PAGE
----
Cowboys and cowgirls are people employed to tend cattle or horses. The first cowboys to work on the Canadian prairies arrived in the 1870s. The traditional cowboy lifestyle has since given way to a more contained, corporate model of ranching. But the romanticized image of the cowboy on the “open range” lives on as a symbol of the prairies. Today, the terms cowboy and cowgirl can refer to ranch workers or rodeo competitors.
A cowboy in Hazelton, British Columbia, in 1910.
Brand: A mark burned on the hide of livestock with hot iron that identifies its owner.
Cattle: Large ruminant animals with divided hoofs. Ruminant means they chew the half-digested food returned to their mouths from the first chamber of the stomach. Cattle include cows, oxen, bison and buffalo.
Ranch: A farm where cattle or horses are raised.
What Is a Cowboy or Cowgirl?
A cowboy or cowgirl is an animal herder primarily concerned with raising cattle or horses on ranches in North America. Other names for the job are cowhand, cowpoke and cowpuncher. Cowboys and cowgirls are known for their distinctive dress, part of a lifestyle descended from the Spanish vaquero tradition. Their look includes large, wide-brimmed hats, chaps and tall boots. They are also known for their skills, notably taming stubborn animals and specialized use of rope, including lassoing and tying up animals.
Traditionally, the term cowboy referred to a type of independent ranch worker. Cowboys would watch over animals on open fields (“the open range”) and drive them to pasture or market as needed. These cowboys were almost all men. Occasionally, the wives or daughters of prominent ranchers also did this work. Since the closing of the prairie in the early 1900s, the term has come to refer to anyone who works on a ranch or takes part in traditional demonstrations of cowboy skills, known as rodeos. For this reason, the ranching and rodeo communities often distinguish “working cowboys/cowgirls” from “rodeo cowboys/cowgirls.”
History of Cowboys in Canada
Early European settlers, including Hudson’s Bay Company traders, brought small herds of dairy cattle to the West as early as 1811. “Buckaroos” from the US territories of Oregon and Washington began driving beef cattle into British Columbia to sell to prospectors during the Fraser River Gold Rush in 1858. Some of these men stayed and established ranches. John Park, who ran the first large ranch in British Columbia, settled near Cache Creek in 1860 or soon thereafter.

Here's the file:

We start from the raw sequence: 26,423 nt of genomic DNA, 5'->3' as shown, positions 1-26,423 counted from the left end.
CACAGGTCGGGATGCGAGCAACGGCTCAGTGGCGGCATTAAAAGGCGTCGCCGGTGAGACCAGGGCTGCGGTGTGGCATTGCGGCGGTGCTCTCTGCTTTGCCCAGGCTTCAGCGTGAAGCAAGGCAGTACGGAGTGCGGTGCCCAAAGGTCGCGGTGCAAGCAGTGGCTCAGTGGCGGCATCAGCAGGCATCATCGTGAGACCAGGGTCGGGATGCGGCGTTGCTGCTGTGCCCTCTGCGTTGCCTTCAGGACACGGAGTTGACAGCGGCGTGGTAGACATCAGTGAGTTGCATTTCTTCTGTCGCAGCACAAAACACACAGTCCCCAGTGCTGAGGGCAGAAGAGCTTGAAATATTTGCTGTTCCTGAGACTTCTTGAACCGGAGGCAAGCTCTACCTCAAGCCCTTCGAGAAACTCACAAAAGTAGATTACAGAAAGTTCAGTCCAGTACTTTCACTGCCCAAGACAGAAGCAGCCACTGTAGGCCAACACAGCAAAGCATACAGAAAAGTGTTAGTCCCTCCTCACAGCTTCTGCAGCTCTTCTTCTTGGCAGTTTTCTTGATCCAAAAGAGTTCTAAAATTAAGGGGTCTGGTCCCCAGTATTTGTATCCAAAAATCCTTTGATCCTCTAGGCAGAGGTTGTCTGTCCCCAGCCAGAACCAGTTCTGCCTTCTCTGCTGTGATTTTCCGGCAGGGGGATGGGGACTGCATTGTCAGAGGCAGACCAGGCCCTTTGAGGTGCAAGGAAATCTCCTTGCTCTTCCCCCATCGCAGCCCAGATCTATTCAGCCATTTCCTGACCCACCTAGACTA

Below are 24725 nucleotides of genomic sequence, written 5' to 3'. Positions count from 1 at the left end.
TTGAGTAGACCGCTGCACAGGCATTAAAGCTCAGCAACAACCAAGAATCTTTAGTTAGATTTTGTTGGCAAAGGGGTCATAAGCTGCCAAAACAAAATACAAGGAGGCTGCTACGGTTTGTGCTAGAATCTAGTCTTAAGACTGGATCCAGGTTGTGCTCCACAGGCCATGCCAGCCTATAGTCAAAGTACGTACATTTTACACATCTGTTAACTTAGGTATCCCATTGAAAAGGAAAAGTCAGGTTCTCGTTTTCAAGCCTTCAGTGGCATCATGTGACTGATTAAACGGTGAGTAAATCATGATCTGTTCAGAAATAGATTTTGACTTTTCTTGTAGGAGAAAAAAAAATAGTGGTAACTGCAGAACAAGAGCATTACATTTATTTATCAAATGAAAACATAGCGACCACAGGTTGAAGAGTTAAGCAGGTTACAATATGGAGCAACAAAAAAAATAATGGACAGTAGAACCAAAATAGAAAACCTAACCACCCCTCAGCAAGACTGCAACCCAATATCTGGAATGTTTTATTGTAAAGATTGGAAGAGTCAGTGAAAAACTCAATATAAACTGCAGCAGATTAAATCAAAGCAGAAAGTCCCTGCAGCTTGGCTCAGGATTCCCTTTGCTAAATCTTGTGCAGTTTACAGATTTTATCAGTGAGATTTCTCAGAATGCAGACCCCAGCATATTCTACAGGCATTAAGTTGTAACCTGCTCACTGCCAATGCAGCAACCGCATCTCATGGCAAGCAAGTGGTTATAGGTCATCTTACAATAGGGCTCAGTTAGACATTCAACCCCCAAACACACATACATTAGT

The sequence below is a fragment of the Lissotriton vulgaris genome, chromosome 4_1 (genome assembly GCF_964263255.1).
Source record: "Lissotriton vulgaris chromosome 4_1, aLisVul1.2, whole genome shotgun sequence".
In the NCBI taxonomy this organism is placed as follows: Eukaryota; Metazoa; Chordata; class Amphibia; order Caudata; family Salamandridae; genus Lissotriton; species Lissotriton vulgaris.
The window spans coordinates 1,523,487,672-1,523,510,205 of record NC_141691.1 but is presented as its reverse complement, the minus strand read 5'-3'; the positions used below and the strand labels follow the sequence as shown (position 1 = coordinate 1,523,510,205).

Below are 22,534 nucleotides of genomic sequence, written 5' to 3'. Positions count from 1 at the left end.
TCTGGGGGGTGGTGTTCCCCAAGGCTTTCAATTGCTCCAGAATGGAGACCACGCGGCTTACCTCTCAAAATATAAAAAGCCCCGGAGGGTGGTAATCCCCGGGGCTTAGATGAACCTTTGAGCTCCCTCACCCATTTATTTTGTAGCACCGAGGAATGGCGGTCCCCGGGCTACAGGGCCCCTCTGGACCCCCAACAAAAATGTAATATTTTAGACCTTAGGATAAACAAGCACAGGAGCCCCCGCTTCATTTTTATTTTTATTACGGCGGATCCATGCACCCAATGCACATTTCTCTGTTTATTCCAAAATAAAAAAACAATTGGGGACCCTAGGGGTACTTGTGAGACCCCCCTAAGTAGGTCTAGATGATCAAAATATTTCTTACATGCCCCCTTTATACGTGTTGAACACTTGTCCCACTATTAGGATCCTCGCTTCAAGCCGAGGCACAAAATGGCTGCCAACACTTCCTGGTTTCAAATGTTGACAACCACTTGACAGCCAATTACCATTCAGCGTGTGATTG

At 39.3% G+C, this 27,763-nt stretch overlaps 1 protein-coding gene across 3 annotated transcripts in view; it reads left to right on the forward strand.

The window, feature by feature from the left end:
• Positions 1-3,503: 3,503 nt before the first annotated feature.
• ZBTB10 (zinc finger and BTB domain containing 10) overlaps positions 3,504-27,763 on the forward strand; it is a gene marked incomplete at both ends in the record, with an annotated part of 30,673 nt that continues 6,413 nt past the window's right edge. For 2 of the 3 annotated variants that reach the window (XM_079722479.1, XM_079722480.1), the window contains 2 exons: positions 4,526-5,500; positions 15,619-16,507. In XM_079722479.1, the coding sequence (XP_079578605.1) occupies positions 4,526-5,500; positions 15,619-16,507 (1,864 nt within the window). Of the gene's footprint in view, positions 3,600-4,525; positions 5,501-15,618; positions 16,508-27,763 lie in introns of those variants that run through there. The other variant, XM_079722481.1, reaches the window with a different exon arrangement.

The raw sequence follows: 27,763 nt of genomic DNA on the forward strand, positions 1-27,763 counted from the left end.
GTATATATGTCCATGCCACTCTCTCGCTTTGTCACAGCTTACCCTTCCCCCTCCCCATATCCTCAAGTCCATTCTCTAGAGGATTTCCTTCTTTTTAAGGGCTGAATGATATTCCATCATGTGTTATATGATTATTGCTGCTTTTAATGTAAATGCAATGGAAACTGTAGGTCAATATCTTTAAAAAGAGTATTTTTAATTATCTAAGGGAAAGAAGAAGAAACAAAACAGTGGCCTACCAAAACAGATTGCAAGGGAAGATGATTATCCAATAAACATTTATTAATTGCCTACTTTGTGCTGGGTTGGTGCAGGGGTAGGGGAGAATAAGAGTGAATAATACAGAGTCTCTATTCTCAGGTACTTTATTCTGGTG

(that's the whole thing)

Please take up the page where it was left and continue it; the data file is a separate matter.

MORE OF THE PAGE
A photo postcard titled "The Early West 1870 - Cowboy and Daughter." The line that follows reads "Copyright 1909 by W.H. Martin."
The first herders calling themselves “cowboys” came to the Canadian prairies in the 1870s, driving cattle up from the US territories of Idaho and Montana. The romantic image of the cowboy emerged around this American culture east Rocky Mountains. British Columbia buckaroos eventually adopted the cowboy name and look.
Cowboys remained rare in Canada until the late 1870s. At that time on the prairies, hunters were killing bison to near extinction. Bison had been a main food source for Plains Indigenous peoples. Driven in part by a need for new food sources, First Nations began to sign land treaties with the Crown. The treaties moved these nations onto reserves. Through this process, the federal government opened up grassland to White settlement and agriculture. These changes, along with the creation of the North-West Mounted Police, drew more ranchers to the Canadian prairies. (See also History of Settlement in the Canadian Prairies.)
By 1886, there were 100,000 cattle east of the Rocky Mountains. They grazed on open pasture leased from the Canadian government. Leaseholders hired cowboys to mind the herds during winter and summer. Twice a year, they came together to “round up” the loose animals. There was a spring roundup for branding and a fall roundup to count the cows and take mature ones to market. This typically involved driving cattle across open plains from horseback. The destination was either local stockyards or train yards for shipping across the country or overseas. (See also Meat-Processing Industry.)
A cowgirl (wearing white), the rancher's daughter, brands a calf at the High River branding in Longview, Alberta, 1959.